Storage systems are the fundamental computing building block of our modern lives – and like physical building blocks, computer storage systems must function well in fair weather as well as sudden disturbances to keep data safe.
Ask Nigel Reuel about his research and you start to hear a pattern in how he describes his goals: “merging,” “collaborating,” “tying together,” “multidisciplinary.” Look at his career, and you see how he’s combined industry experience with in-the-lab creativity to create engineering innovations. “When I was at DuPont, one of my roles was a technology scout, looking around for the best ideas that would be useful for core businesses, and I started to see that many other companies were looking to university professors as well to develop the next wave of innovation,” said Reuel, assistant professor of chemical and biological engineering. “I realized where I could really push innovation and bring together teams of strong players would be joining academia.” Since coming to Iowa State, Reuel has succeeded in becoming the “entrepreneurial professor” he set out to be.
Iowa State University is once again listed among the top 100 worldwide universities granted U.S. patents during a calendar year. Iowa State has made the list every year since 2013 when the rankings began.
Our gut microbiome – a collection of complex and varied microbes – is important to our health far beyond our digestive tract. We know that too much “bad” bacteria can make us ill, but the opposite may also be true. Engineering “good” bacteria could be key to fighting illness. Mansell seeks to overcome one big challenge of introducing new good bacteria into the gut environment: When we eat foods rich in live cultures or take a supplement that introduces probiotics into our gut, then the probiotics themselves need something to feast on if they are to multiply and remain in place.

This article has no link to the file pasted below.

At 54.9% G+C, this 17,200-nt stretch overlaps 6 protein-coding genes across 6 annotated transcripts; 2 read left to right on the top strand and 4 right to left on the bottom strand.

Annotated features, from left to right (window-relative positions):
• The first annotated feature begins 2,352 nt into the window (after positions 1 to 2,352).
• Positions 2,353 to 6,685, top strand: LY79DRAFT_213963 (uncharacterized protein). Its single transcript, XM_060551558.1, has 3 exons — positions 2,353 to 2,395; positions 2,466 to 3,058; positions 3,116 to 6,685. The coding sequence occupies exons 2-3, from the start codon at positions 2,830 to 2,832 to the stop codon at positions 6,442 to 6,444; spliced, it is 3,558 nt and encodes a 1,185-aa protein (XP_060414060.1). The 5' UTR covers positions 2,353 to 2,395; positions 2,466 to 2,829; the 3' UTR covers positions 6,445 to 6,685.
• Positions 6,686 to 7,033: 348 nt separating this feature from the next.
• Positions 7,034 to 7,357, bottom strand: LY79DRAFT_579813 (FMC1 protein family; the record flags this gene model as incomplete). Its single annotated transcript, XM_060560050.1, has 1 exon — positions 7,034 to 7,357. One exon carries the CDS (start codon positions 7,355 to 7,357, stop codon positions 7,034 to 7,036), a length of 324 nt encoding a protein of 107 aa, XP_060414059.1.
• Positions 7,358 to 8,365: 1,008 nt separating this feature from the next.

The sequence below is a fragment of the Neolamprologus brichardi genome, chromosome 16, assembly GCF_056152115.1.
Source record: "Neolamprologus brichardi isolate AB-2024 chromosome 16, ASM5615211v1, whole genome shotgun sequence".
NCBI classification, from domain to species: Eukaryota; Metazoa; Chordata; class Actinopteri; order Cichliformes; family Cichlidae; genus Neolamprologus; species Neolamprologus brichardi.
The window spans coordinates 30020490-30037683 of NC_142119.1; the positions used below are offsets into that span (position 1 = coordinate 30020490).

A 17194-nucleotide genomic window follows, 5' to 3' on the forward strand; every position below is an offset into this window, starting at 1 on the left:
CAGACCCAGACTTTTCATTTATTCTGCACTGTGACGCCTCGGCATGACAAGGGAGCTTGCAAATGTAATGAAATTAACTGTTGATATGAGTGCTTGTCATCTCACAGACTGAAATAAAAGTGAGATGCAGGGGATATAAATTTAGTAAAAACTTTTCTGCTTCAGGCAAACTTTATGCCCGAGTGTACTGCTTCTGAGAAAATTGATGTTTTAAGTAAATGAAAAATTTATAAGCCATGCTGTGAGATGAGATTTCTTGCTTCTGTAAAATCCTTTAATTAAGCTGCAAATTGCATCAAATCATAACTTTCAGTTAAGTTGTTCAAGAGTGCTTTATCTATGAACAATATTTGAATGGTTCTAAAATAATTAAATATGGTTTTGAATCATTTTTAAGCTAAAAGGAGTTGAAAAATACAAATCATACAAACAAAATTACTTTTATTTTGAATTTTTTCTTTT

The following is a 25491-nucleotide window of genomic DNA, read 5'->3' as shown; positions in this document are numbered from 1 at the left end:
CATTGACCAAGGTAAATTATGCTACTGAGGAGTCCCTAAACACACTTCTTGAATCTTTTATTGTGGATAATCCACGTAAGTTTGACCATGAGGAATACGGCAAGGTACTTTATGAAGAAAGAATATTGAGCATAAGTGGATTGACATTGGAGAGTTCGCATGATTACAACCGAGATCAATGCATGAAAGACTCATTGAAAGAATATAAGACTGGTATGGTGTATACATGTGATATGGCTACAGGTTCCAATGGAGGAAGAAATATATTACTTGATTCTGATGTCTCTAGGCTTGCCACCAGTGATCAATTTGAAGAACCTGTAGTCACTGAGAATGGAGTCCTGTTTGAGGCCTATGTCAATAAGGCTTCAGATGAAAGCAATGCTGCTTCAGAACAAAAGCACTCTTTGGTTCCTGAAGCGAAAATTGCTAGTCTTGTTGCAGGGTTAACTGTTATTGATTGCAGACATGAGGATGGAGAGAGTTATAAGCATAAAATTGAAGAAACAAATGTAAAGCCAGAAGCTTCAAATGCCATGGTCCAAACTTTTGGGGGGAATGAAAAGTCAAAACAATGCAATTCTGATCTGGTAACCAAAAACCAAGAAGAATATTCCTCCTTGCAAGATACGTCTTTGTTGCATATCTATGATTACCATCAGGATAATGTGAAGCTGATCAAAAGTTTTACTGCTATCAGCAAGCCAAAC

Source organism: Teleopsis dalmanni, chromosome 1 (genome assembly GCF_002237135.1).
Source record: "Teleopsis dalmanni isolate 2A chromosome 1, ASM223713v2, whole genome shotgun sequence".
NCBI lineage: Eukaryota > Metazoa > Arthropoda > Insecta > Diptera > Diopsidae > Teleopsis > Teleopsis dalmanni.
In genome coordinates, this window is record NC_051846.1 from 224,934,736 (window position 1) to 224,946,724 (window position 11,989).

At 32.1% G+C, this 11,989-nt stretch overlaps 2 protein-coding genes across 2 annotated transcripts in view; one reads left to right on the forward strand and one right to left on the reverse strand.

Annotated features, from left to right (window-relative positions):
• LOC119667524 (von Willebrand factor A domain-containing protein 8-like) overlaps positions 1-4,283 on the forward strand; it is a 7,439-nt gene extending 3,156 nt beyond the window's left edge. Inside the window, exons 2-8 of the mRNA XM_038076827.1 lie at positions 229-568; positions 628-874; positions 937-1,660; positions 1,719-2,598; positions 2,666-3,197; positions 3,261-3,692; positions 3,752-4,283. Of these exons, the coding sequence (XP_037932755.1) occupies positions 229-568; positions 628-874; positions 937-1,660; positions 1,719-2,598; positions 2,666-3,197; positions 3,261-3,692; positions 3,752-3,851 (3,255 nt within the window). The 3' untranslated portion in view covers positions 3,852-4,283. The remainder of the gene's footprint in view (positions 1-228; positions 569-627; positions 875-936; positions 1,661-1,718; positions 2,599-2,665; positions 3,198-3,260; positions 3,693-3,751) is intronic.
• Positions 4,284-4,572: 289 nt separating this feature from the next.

Could graduate students build more than just research skills during their thesis projects? An interdisciplinary project led by Cyclone Engineer Shan Jiang aims to address this question through the first of its kind Graduates for Advancing Professional Skills (GAPS) program.
The College has recently reviewed and revised its Exploratory Research Program. The new guidelines are available here and take effect immediately. The program will now offer two deadlines per year: March 15 and September 15. 20% cost share from either the PI or the Dept is required. The next deadline is March 26, 2020. Proposals … Continue reading Revised Exploratory Research Program released for Spring deadline
The headlines and feature stories have become frequent for the Iowa State University-based Nanovaccine Institute, a multidisciplinary network of scientists devoted to transforming the development and delivery of vaccines and therapeutics that will fight deadly diseases worldwide. Led by Iowa State Chemical and Biological Engineering Anson Marston Distinguished Professor and Vlasta Klima Balloun Faculty Chair … Continue reading Tiny components, big accomplishments for Nanovaccine Institute’s young scientists
Adarsh Krishnamurthy (pictured, left) and Ming-Chen Hsu (center) got to talking about their research interests – Krishnamurthy works in simulating cardiac mechanics and Hsu in simulating valve dynamics – when they had an idea. “He had the heart without the valve, and I had the valve without the heart,” Hsu said. “We thought ‘why don’t we just put them together?’”